The dhamma eye is a metaphor for seeing the dhamma, understanding the dhamma. It is not a real eye or something. The dhamma eye is said to be dustless, as a comparison with people who have dust in their eyes and don't see clearly the four noble truths.

Hope this helps.

:anjali:


Reflection,

As always, your input is helpful.

Reading "The Abhidhamma in Practice" it mentions "awareness is the process of cittas experiencing objects." I am concluding this is the same awareness I regarded as the process of "looking within" I referred to. What makes understanding this hard is confusing it as a "self" or object (even in the most subtle way), when in reality (like everything else) it is a process; a flux. Relationally connected to the "self" delusion is "here" and "there", which likely convuluted my understanding in thinking there was "something" looking upon a process --- even itself.

If my understanding is to some degree accurate, then its of interests to practice awareness skillfully (mindfulness). And I circle back to the practice *sighs happily* welcome to Buddhism. lol. I've been drawing circles for a long time now, haven't I?

Consciousness has been a difficult topic to digest. Remaining open and refraining from confusing it with the modern ideal of consciousness which is more or less a soul. Dependent origination is certainly an engaging topic to study within and academically.

Thanks,

Zen
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Re: "Looking" Within

Postby Zenainder » Wed Jul 31, 2013 12:08 pm

SarathW wrote:Hi Zen
If you are familiar with 17 thought moments you will have a clear understanding of this.
The way I understand, It is that the second thought process is evaluating the first thought process.

:)
See mind is in active and passive form in:

http://www.accesstoinsight.org/lib/auth ... el322.html


SarahW,

Thanks for sharing that article. Good reading material.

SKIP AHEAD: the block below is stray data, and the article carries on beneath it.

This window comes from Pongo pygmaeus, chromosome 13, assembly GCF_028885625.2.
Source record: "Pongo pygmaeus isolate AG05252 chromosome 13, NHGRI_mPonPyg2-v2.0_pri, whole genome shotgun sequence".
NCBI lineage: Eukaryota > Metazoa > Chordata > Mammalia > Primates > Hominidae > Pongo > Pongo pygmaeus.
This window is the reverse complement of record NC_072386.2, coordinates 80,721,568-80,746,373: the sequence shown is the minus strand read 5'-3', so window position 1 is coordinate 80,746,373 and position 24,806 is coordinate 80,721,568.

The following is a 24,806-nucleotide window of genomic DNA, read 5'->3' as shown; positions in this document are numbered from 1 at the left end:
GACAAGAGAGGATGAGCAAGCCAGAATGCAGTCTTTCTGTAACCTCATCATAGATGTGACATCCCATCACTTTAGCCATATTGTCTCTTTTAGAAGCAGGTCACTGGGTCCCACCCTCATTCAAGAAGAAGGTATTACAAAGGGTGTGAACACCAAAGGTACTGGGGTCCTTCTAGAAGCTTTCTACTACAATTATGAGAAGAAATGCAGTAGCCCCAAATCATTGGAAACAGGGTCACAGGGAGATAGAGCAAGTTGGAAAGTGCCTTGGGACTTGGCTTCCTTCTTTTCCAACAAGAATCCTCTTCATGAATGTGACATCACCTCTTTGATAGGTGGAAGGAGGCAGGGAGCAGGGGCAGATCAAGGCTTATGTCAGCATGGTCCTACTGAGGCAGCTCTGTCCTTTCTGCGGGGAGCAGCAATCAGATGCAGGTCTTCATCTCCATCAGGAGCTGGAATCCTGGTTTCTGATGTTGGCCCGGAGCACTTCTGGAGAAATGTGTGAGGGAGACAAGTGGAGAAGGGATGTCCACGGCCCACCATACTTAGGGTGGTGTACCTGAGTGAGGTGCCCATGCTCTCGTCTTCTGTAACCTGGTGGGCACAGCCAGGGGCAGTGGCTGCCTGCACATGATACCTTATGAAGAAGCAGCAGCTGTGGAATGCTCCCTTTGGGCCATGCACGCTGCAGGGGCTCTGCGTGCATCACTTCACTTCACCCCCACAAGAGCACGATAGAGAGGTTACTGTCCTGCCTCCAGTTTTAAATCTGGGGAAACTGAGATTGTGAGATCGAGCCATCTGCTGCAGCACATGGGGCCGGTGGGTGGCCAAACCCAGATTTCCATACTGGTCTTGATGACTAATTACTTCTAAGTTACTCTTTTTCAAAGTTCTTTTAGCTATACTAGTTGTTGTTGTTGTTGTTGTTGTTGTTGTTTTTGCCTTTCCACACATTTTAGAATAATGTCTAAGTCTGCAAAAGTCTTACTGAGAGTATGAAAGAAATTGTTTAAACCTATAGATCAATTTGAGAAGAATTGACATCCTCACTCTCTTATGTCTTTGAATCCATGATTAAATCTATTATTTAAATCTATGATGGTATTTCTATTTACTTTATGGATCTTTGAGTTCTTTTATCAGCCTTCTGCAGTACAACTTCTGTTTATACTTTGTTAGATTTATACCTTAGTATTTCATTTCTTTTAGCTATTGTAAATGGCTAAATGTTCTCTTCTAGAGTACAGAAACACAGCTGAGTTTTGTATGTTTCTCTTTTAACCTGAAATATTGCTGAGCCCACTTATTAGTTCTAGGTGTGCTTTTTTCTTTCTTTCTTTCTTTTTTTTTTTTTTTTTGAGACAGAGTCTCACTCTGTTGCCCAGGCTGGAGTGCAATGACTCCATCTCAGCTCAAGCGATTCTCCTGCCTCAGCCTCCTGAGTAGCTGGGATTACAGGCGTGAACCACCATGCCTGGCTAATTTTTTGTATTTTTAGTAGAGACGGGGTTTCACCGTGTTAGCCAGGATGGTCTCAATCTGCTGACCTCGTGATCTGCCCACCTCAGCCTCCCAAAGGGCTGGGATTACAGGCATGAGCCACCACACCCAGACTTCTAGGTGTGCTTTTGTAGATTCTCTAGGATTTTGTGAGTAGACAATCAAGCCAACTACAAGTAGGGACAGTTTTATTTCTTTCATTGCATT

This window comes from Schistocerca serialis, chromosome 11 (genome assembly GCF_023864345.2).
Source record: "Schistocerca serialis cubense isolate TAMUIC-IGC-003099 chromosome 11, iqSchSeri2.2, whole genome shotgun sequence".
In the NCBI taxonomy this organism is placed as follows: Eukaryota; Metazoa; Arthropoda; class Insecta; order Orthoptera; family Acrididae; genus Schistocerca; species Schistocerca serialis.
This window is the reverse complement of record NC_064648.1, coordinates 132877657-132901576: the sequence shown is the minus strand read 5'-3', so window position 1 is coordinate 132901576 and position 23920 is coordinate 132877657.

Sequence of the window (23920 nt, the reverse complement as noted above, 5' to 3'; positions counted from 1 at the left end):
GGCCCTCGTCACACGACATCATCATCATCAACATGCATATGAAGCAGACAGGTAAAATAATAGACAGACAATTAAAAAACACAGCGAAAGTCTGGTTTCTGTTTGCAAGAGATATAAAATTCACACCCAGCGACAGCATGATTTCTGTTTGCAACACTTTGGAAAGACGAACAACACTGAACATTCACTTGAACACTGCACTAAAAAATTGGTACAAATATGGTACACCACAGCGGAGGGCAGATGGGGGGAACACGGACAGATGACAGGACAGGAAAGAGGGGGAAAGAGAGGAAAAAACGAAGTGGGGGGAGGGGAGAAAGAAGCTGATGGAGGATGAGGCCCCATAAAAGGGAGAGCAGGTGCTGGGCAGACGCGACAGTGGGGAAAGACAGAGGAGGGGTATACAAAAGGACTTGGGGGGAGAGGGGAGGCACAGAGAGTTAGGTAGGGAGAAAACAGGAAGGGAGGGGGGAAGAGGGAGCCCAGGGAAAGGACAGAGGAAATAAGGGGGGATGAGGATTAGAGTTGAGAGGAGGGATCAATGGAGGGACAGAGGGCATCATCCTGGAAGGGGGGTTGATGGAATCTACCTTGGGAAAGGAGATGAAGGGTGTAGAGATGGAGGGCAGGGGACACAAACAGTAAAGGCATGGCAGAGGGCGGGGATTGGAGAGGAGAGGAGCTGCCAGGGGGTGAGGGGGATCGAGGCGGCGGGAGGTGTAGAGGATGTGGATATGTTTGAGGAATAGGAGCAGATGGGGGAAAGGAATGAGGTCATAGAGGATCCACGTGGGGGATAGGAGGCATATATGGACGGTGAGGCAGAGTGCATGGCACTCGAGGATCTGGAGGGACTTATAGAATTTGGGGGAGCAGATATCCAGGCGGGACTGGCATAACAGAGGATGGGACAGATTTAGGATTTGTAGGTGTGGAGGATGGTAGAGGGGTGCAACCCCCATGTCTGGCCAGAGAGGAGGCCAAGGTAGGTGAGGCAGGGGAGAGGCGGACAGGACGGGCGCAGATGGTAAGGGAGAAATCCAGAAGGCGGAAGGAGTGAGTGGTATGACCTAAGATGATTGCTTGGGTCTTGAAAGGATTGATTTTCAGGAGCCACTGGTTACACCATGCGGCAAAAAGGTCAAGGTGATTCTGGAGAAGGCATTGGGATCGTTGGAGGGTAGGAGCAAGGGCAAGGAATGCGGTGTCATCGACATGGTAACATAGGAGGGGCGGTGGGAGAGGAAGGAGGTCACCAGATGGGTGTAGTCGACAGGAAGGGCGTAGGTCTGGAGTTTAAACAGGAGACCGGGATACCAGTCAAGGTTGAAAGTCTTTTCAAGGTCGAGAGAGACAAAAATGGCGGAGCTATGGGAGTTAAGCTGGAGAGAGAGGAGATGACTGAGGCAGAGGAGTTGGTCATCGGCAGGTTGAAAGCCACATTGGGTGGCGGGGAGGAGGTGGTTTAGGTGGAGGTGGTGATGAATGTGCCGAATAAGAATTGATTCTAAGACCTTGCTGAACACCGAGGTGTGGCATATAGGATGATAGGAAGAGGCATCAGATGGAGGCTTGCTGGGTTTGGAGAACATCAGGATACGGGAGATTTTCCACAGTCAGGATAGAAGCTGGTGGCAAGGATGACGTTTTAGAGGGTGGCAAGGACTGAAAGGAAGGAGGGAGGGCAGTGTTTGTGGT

I have only been aware of "thought moments" in an abstract way in my practice day to day and, through your sharing, am now aware there is an academic source regarding them. This will definitely be of help!

Thanks,

Zen
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Re: "Looking" Within

Postby Zenainder » Wed Jul 31, 2013 12:23 pm

Justsit wrote:I had to smile when I read your post. I was at a teaching one time, and asked this very question. The translator translated for the teacher, and they shared some back and forth in the other language, and then both laughed heartily. The translator then replied to me, "The teacher says, 'You must answer that for yourself.' " Afterward I left still confused, and a bit peeved about their laughter, feeling embarrassed that I had asked a "stupid" question.

So now some time has passed, and I find that question is not only not stupid, but actually at the heart of understanding much of the Buddha's teaching. It is not elementary at all, but is in fact an excellent question. The answer may be very simple, but very difficult to ascertain. In this case, it is true; no one can answer it for you. Others can only point fingers.

I found it useful to begin my exploration with another question: What exactly is "mind?" And then: How can it look at itself? Can an eye look at itself? Is "mind" different from "self?" If so, how? And so on. Be very thorough and specific. Keep digging. You will develop clear understanding from this ongoing process. May your search be fruitful.


Justsit,

Thanks for sharing and for being so encouraging!